Desire paths and maintaining a healthy organisational culture
In urban planning, there is a concept known as desire paths – the informal worn-in paths where pedestrians choose to walk… even where a paved (“correct”) alternative lays just metres away. They pass through lawns, cut across corners and the more they are used, the more they become the obvious path for others to follow.
Organisational culture is very similar. For all the strategy and planning in the world, culture is always ultimately driven by the people living and working in it. If cultural strategy is not rooted in reality and supported by the correct structures and processes, it will eventually be abandoned for an organic alternative – that may be at odds with organisational values and greater business goals.
Especially during a season of major organisational change or part of your merger and acquisition strategy,
the need to foster a healthy culture in line with your greater business goals is non-negotiable.
What is organisational culture and why is it important?
Organisational culture describes the actual values, processes, communication and shared energy of the people who make up your organisation. It’s your workplace’s personality – and some say, your greatest asset. An organisation with a strong culture has an engaged workforce that can easily identify the role their work plays in the greater success of your business.
It describes the actual situation, because just like desire paths… values and processes aren’t always automatically adopted because of a decree from the C-suite.
How does organisational culture get derailed and what is its risk?
Organisational culture is a veritable free for all when it’s not prioritised or clearly articulated. If values are never shown, they can never become shared. This is particularly amplified during a merger or other major organisational change process.
But the fastest way for an organisation’s culture to veer away from the ideal state is by poor modelling from leadership and management. A workplace that values integrity won’t set unrealistic sales targets. A workplace that values work-life balance won’t schedule meetings after 5:00pm, or expect responses to emails or calls after hours. A workplace that values innovation won’t micromanage.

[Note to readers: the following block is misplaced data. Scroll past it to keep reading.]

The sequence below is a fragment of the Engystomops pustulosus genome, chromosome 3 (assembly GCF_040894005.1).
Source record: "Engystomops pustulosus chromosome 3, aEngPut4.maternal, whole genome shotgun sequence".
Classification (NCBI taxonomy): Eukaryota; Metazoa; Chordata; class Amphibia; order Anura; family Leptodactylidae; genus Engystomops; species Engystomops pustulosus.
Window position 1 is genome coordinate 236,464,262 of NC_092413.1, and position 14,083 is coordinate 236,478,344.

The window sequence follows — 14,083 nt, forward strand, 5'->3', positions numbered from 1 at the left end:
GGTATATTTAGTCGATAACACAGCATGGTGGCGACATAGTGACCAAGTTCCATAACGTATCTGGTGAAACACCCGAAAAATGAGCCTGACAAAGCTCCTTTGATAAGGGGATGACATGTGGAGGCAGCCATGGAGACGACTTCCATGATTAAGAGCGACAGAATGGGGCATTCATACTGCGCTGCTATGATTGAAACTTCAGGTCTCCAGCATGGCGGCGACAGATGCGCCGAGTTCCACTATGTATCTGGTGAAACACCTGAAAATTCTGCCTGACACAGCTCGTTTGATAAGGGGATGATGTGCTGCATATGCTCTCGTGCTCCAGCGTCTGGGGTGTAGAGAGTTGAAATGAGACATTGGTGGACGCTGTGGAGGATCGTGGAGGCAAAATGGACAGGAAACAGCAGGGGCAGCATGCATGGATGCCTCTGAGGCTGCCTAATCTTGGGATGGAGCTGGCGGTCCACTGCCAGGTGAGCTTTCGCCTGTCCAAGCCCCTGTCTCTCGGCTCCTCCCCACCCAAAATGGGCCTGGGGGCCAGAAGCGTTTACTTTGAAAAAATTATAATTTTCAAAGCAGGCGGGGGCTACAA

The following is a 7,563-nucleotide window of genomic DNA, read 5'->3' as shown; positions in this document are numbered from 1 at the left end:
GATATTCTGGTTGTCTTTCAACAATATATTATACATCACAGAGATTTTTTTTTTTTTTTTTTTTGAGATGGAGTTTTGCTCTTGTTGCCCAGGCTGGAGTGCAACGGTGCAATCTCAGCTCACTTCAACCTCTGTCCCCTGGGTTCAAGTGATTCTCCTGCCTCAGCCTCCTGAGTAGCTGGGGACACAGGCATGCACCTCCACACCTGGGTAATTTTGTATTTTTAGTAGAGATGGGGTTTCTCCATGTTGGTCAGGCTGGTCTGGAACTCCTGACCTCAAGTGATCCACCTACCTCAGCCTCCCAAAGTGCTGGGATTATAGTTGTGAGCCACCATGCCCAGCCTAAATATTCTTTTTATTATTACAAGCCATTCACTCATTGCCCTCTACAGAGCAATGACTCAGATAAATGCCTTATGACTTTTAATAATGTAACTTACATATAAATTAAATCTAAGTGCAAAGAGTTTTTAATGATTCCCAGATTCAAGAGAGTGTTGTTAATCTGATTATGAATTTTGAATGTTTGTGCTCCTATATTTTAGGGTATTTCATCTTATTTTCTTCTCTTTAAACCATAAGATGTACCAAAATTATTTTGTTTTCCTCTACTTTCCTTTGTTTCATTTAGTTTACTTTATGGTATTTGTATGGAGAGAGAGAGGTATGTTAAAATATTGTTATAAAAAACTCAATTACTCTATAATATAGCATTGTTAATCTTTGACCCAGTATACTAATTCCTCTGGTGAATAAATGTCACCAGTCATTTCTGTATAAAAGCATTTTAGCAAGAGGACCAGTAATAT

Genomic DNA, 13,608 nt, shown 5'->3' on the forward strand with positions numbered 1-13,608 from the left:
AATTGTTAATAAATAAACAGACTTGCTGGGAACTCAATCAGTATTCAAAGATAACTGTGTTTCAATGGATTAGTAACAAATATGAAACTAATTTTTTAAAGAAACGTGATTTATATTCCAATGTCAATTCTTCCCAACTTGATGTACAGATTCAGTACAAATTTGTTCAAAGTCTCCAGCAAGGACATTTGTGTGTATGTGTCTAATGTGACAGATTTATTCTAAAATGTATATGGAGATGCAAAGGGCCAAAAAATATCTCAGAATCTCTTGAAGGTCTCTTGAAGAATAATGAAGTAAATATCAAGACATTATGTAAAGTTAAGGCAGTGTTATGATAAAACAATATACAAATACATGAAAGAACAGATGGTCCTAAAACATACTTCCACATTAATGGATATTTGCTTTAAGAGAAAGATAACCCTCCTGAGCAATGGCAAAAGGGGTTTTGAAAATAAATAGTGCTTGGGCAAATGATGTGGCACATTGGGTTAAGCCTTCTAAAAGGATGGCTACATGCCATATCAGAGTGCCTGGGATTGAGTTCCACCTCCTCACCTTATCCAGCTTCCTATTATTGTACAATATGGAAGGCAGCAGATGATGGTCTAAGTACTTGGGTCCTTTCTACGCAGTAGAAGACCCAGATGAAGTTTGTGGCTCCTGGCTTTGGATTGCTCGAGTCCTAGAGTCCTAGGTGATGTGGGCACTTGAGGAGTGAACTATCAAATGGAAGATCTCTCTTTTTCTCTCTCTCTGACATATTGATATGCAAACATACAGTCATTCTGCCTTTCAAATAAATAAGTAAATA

Symptoms of an unhealthy workplace culture can also include:
- high levels of turnover
- employees habitually working late or skipping lunch breaks
- employees not having opportunities to advance their career within the organisation
- employees feeling the need to be always available – even while on leave
- gossip, bullying and unhealthy competition or rivalry.
So how can you maintain healthy organisational culture?
While organisational culture will formulate with or without intervention, it doesn’t mean that you should abandon the task of strategising and formalising entirely. But like any project, it’s essential to build steps for ongoing maintenance and evolution into your plan. Here are two key ways to make sure your healthy culture is sustained:
Prioritise ongoing workforce feedback
As SurveyMonkey says, “You can’t fix issues you don’t know about. It’s a good idea to begin by simply asking employees how engaged they feel about their work and workplace. A simple survey can provide you with essential information about how involved your employees currently feel at work.” Allow all staff the opportunity to have their voice heard – they likely already have solutions in mind.
To use desire paths as an example, in 1914 Ohio State University formalised its students’ shortcuts into an iconic geometric landscape of interconnected pathways turning a worn down field of desire paths into an integral part of the university’s fabric. Instead of ignoring – or trying to forbid – the natural flow, the university embraced it, adopting the students’ push for efficiency and simplicity. By building the intercrossing pathways, it also meant that more unsightly paths wouldn’t be forged, maintaining the polished appearance of the grounds.
Don’t fight the currents, but instead find a suitable way to support them in line with organisational goals.
Make the ideal culture very clear and keep people accountable
Once you’ve defined an ideal state for your organisational culture, don’t keep it secret! Share the formalities with all team members, and don’t be afraid to demonstrate how you’re living them.
It can be helpful to think of your organisational culture as your “internal brand”, and whether certain behaviours are on- or off-brand for what you want to achieve. You might even take this literally, and create formal guidelines that become part of your onboarding process. This also makes it easier to realign if an individual does begin making decisions that aren’t in line with organisational expectations. It’s important for team members across all levels to contribute to a healthy culture.
A clearly defined culture also helps you to “hire for cultural fit” in the right way. It’s an easy trap to fall into, hiring new staff who will get along with existing team members feels like maintaining culture. In reality, it’s a potentially dangerous way to perpetuate bias and create a homogenous workforce. A diverse range of personalities can share the same dedication to business values (good cultural fit) while maintaining their own unique personal values.
9Yards can help
Looking to develop a merger and acquisition strategy or manage major organisational change in a way that sustains a healthy and vibrant organisational culture?. Arrange a consultation with our team today